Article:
Microsoft has taken a $6.2bn hit by writing down the value of aQuantive - the mega acquisition Steve Ballmer boasted would transform his company into an online advertising biz.
The Windows software giant suffered the financial blow in its fourth fiscal quarter, which closed at the end of June and the results of which are due to be announced this month. Microsoft is now expected to report a loss for Q4, which had been expected to make a $5.3bn net profit
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aQuantive was, until Skype last year, Microsoft’s biggest single corporate purchase: it paid $6.3bn for the digital marketing group in August 2007 just before the economic bubble burst.
The acquisition was supposed to make Microsoft an online advertising powerhouse, serving ads through coordinated and interactive campaigns for clients that would span Xbox Live, Windows Live, Office Live and MSN.
It was supposed to be Microsoft's answer to the Google online ads juggernaut - specifically countering Google's purchase of advert-delivery network DoubleClick for $3.1bn in April 2007. Microsoft had called for a US government investigation of the DoubleClick purchase; when that failed, it seems, the software titan succumbed to growing pressure by making an ads deal of its own.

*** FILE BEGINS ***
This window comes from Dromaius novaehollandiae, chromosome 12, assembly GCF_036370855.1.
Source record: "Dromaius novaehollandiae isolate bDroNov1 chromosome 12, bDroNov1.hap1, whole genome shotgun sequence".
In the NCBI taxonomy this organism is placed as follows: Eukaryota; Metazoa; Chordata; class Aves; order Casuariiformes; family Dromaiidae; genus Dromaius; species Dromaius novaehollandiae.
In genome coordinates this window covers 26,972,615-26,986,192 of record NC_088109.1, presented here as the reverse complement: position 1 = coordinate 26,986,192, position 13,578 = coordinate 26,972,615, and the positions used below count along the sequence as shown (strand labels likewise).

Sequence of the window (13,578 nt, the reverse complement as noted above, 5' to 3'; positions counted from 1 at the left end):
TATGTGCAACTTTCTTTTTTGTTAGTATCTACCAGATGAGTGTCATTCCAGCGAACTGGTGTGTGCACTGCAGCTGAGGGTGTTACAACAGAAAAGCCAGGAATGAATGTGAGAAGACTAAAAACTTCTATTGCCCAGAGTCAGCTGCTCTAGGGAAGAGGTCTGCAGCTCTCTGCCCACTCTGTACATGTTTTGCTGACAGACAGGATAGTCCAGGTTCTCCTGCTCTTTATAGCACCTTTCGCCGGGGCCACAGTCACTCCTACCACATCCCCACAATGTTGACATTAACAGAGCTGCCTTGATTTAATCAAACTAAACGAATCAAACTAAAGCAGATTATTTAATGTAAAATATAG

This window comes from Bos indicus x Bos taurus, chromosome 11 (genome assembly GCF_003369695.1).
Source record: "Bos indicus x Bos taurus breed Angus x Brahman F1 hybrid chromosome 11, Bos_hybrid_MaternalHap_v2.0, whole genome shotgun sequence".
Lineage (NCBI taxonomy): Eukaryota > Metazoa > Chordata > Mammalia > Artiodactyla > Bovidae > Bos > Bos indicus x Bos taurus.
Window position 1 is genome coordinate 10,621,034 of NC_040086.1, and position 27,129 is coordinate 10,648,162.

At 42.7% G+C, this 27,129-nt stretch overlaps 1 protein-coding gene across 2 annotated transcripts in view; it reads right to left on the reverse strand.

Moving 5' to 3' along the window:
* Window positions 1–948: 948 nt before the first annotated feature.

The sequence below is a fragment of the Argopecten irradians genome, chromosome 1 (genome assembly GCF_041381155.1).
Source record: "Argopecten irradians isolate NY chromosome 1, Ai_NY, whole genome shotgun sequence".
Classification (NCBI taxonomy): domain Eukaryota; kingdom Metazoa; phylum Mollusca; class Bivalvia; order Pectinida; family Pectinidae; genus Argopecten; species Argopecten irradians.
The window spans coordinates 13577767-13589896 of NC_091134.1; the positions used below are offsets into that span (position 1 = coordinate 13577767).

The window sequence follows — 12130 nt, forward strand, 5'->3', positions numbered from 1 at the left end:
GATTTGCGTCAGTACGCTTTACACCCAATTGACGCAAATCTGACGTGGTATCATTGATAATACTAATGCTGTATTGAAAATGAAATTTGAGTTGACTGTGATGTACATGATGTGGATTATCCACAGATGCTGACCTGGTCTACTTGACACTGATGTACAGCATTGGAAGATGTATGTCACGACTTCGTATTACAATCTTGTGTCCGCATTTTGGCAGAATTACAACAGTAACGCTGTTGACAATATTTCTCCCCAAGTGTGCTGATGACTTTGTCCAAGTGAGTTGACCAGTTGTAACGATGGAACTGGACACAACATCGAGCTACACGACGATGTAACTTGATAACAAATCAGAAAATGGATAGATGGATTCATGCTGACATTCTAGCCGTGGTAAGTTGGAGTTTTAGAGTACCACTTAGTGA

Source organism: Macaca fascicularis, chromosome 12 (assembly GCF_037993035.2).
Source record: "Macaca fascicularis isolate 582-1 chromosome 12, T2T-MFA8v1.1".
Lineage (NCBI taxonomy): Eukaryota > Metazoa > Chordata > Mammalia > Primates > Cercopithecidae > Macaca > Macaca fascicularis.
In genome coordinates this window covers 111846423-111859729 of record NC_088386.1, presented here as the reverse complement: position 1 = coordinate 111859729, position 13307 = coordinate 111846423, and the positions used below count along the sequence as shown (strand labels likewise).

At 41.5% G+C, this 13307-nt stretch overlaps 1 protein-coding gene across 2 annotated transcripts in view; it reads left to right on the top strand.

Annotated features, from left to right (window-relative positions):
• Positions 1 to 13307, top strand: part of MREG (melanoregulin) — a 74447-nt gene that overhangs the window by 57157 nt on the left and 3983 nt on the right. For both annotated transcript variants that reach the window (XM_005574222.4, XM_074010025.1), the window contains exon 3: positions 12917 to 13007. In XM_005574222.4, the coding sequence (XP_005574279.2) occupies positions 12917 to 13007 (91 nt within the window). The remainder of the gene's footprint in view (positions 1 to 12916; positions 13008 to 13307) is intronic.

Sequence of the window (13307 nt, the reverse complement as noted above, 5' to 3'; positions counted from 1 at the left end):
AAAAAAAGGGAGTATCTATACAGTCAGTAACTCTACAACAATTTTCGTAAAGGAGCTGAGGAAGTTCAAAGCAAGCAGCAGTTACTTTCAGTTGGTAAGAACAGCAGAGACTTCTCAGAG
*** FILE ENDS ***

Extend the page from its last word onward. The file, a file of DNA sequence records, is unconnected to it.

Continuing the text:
Microsoft chief executive Steve Ballmer promised to turn his company into an advertising biz, calling it the next evolution in Microsoft's online ads strategy. He answered skeptics by saying Microsoft had no choice but to make "big bets" and to execute its master plan "very well".
In announcing the deal, he said Microsoft was "intensely committed" to maximising the "digital advertising opportunity for all".
However, the Windows 8 giant said this Monday that the acquisition hadn’t accelerated growth to the degree anticipated. Also, worryingly, expectations for future growth and profitability for the Online Services Division – home to Bing – are lower than previous estimates. Online Services is one of the weakest performing parts of Microsoft’s business divisions, dipping in and out of the red.
The aQuantive deal had given Microsoft media planning and buying capabilities, interactive advertising agency Avenue A/Razorfish, and advertising tools. So committed was Microsoft that it passed control of all its advertising activities to aQuantive chief executive Brian McAndrews.
A year after the deal, though, McAndrews was gone and aQuantive staff complained they were being marginalised. In 2009 Microsoft sold Razorfish for $530m. ®